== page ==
Rafe McGregor said...

Hi Joe,
You certainly appear to have stirred up a hornet's nest with this one, but I have to agree with you. In my experience as a writer so far, I can say much the same about writing competitions: the ones that are worth entering seem to be those that don't charge a fee, making their money from sponsors, etc. rather than entrants.
Rafe

JKB said...

WOW!

That is impressive!

I'm currently reviewing whether or not to join SCBWI. I know you're not a member, but does anyone have an opinion on this organization?

Sharon said...

I completely agree. I, too, joined organizations and found I got nothing in return. Except to feel left out because I couldn't fork over the grand it took to go to the annual conference. I think, in the past, before the explosion of the internet, these organizations were useful, but now you can connect with other authors free of charge and still get the same results.

Stacey Cochran said...

I think self promotion and self congratulations can only hurt you.

By the way, have you visited howtopublishabook.org?

It's an awesome site!

Anonymous said...

I'm not a member of ITW. Why? Because I am not published. I accept this, because there are standards for membership.

I AM a member of the American Bar Association. Why? Because I meet the membership requirements:

1. I graduated from an ABA-accredited law school.
2. I am licensed to practice law before the highest court in at least one state or jurisdiction (in my case, two jurisdictions).
3. I paid my dues.

You are not a member of the ABA. You didn't meet criteria 1 or 2, and therefore have no need for criterion 3.

This makes perfect sense to me. It makes perfect sense to you.

Why does this not make sense to so many unpublished writers on your blog? If they don't want to be associate members, they don't have to join. If they want to be active members, they need to meet the membership criteria.

Case closed. You've been far too patient in hearing these grievances.

Stacey Cochran said...

Hey we got Perry Mason weighing in on the topic.

I'm gonna make some microwave popcorn.

David de Beer said...

you've summarized pretty well why I have decided not to renew my membership in the SFWA. It's a decent enough group, and they're trying hard but honestly? I'm still mystified what I was supposed to get from being a member that I can get only by being a member.
And that bit about volunteering...oh, yes. A year ago, even some months ago, I felt different, can't believe how cynical I've become in that time but I've done my volunteering and already it's obvious how it's going to go: yes, I think what we're trying to do is a good thing and it could benefit writers. Other writers, not me. My "career" will stall and get nowhere because I'll be too flipping burned out from volunteer work.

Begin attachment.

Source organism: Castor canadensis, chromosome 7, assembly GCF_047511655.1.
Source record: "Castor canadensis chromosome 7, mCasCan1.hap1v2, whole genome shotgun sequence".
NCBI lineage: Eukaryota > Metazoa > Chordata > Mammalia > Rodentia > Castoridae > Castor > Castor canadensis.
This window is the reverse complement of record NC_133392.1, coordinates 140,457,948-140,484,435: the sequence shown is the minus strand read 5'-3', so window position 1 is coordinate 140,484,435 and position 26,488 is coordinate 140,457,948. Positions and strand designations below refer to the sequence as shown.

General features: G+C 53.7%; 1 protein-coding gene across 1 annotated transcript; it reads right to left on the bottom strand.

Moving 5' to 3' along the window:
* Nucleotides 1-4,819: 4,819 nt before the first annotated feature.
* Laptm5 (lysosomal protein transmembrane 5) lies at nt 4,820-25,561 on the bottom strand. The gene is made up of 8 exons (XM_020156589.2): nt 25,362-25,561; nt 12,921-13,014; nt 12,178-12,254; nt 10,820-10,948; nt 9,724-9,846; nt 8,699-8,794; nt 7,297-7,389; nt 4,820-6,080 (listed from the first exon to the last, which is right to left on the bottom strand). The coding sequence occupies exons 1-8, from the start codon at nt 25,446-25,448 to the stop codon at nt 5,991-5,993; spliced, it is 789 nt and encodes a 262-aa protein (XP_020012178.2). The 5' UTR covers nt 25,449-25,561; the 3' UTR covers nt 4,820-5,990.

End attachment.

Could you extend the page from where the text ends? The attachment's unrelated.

I'm getting out now before any lasting damage is done.

so, yes, a wholly selfish move but there is a point where you need to look after yourself and realize a situation where you'll end up only giving, where others benefit but not you and getting hardly anything back is not a good situation to be in. In real life, it tends to be called an abusive relationship.
in writers orgs it's just professional abuse.

this is me, doing a 180 from the way I felt back in April this year. What a fool I've been.

JA Konrath said...

Not a fool, David. Just idealistic.

I'm still a little idealistic, but in a way where I'm the boss.

Once people start telling you what to do--or even worse, when you do something for people and must deal with their complaints--then "abuse" is a good way to descibe it.

But giving and helping on your own terms is a much better way to function.

That said, if ITW needs me to man a table, they got me.

Leonard said...

It's pretty hypocritical for Stacey Cochran to bitch about ITW considering he showed up at ThrillerFest last year and proceeded to hang up posters advertising his latest self-published novel in all the meeting rooms. Can you imagine the balls it takes to do something like that? Someone had to sit down and explain to him why that was wrong. And he ended up asking for referrals to agents!

ITW is an organization that exists to promote the thriller genre and to help advance the careers of professionally published authors. If that doesn't sound like your kind of thing, don't join. (I'm not a member because I didn't see the point. I'm not a joiner.)

Who cares what some group of people is getting together and doing when it doesn't hurt you or anyone else? Why would anyone be so concerned or upset about it? Who gives a shit? ITW can do whatever the hell they want. It doesn't affect me or anyone else on her complaining.

As for all the self-published authors out there who are constantly complaining that they can't join MWA or ITW---why don't you guys get together and form your own organization? Instead of always bitching about the efforts of hardworking volunteers in other groups, do some actual work yourself and start your own group.

Do what ITW has done. Start an organization. Get members. Raise money. Earn respect for the genre. Get media coverage. Help sell books. Publish anthologies. Give out awards.

Why not? What's stopping you? Jim Hansen & Stacey Cochran -- you can be the co-presidents. Do something for a change---don't just criticize what other people are doing.

If you won't do it, why not?